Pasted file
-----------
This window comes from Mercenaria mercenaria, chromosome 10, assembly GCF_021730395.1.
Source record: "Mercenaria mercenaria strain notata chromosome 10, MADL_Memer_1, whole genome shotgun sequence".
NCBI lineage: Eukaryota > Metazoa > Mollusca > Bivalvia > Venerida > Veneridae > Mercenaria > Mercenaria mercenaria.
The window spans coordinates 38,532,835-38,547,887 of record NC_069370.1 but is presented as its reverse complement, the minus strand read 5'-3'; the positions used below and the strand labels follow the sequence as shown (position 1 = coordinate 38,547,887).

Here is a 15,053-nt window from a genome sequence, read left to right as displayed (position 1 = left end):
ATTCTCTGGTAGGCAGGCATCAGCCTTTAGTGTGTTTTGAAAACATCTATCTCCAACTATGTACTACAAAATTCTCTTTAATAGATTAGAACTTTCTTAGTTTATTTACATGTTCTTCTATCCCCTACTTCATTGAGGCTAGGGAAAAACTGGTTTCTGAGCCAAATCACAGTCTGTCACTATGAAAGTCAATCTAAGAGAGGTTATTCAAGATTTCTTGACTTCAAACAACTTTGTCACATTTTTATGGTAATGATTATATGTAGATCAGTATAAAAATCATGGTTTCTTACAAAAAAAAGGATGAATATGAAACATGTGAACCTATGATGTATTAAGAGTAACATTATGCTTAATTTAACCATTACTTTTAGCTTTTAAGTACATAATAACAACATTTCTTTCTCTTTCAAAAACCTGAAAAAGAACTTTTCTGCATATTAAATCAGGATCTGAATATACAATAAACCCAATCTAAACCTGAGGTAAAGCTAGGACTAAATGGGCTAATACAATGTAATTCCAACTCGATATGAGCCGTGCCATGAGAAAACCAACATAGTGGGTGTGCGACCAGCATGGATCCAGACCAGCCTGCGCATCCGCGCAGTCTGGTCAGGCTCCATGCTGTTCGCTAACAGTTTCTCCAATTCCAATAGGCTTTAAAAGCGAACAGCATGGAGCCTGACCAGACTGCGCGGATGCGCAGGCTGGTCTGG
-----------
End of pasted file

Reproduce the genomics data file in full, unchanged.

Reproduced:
This window comes from Mercenaria mercenaria, chromosome 10, assembly GCF_021730395.1.
Source record: "Mercenaria mercenaria strain notata chromosome 10, MADL_Memer_1, whole genome shotgun sequence".
NCBI lineage: Eukaryota > Metazoa > Mollusca > Bivalvia > Venerida > Veneridae > Mercenaria > Mercenaria mercenaria.
The window spans coordinates 38,532,835-38,547,887 of record NC_069370.1 but is presented as its reverse complement, the minus strand read 5'-3'; the positions used below and the strand labels follow the sequence as shown (position 1 = coordinate 38,547,887).

Here is a 15,053-nt window from a genome sequence, read left to right as displayed (position 1 = left end):
ATTCTCTGGTAGGCAGGCATCAGCCTTTAGTGTGTTTTGAAAACATCTATCTCCAACTATGTACTACAAAATTCTCTTTAATAGATTAGAACTTTCTTAGTTTATTTACATGTTCTTCTATCCCCTACTTCATTGAGGCTAGGGAAAAACTGGTTTCTGAGCCAAATCACAGTCTGTCACTATGAAAGTCAATCTAAGAGAGGTTATTCAAGATTTCTTGACTTCAAACAACTTTGTCACATTTTTATGGTAATGATTATATGTAGATCAGTATAAAAATCATGGTTTCTTACAAAAAAAAGGATGAATATGAAACATGTGAACCTATGATGTATTAAGAGTAACATTATGCTTAATTTAACCATTACTTTTAGCTTTTAAGTACATAATAACAACATTTCTTTCTCTTTCAAAAACCTGAAAAAGAACTTTTCTGCATATTAAATCAGGATCTGAATATACAATAAACCCAATCTAAACCTGAGGTAAAGCTAGGACTAAATGGGCTAATACAATGTAATTCCAACTCGATATGAGCCGTGCCATGAGAAAACCAACATAGTGGGTGTGCGACCAGCATGGATCCAGACCAGCCTGCGCATCCGCGCAGTCTGGTCAGGCTCCATGCTGTTCGCTAACAGTTTCTCCAATTCCAATAGGCTTTAAAAGCGAACAGCATGGAGCCTGACCAGACTGCGCGGATGCGCAGGCTGGTCTGG